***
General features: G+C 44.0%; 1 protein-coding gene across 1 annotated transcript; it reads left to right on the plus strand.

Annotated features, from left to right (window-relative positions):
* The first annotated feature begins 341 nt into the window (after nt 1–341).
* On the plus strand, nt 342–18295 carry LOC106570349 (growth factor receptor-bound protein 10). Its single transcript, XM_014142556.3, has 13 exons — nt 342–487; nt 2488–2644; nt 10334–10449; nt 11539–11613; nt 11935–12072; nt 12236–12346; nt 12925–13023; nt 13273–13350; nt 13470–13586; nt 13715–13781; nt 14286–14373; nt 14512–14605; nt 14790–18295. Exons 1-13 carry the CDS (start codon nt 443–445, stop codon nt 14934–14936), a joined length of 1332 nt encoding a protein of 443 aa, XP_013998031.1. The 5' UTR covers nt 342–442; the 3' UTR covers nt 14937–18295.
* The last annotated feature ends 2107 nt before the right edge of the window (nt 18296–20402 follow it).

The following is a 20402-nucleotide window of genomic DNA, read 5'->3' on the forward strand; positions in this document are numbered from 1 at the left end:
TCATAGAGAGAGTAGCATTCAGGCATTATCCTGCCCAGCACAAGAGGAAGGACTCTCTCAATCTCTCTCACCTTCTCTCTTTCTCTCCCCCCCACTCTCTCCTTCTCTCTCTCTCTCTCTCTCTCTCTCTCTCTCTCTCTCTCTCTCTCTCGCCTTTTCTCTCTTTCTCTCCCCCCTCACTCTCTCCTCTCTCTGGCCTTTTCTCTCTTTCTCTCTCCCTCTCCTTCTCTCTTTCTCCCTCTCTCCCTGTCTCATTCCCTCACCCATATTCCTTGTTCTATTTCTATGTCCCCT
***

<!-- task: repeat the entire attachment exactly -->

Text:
General features: G+C 44.0%; 1 protein-coding gene across 1 annotated transcript; it reads left to right on the plus strand.

Annotated features, from left to right (window-relative positions):
* The first annotated feature begins 341 nt into the window (after nt 1–341).
* On the plus strand, nt 342–18295 carry LOC106570349 (growth factor receptor-bound protein 10). Its single transcript, XM_014142556.3, has 13 exons — nt 342–487; nt 2488–2644; nt 10334–10449; nt 11539–11613; nt 11935–12072; nt 12236–12346; nt 12925–13023; nt 13273–13350; nt 13470–13586; nt 13715–13781; nt 14286–14373; nt 14512–14605; nt 14790–18295. Exons 1-13 carry the CDS (start codon nt 443–445, stop codon nt 14934–14936), a joined length of 1332 nt encoding a protein of 443 aa, XP_013998031.1. The 5' UTR covers nt 342–442; the 3' UTR covers nt 14937–18295.
* The last annotated feature ends 2107 nt before the right edge of the window (nt 18296–20402 follow it).

The following is a 20402-nucleotide window of genomic DNA, read 5'->3' on the forward strand; positions in this document are numbered from 1 at the left end:
TCATAGAGAGAGTAGCATTCAGGCATTATCCTGCCCAGCACAAGAGGAAGGACTCTCTCAATCTCTCTCACCTTCTCTCTTTCTCTCCCCCCCACTCTCTCCTTCTCTCTCTCTCTCTCTCTCTCTCTCTCTCTCTCTCTCTCTCTCTCTCGCCTTTTCTCTCTTTCTCTCCCCCCTCACTCTCTCCTCTCTCTGGCCTTTTCTCTCTTTCTCTCTCCCTCTCCTTCTCTCTTTCTCCCTCTCTCCCTGTCTCATTCCCTCACCCATATTCCTTGTTCTATTTCTATGTCCCCT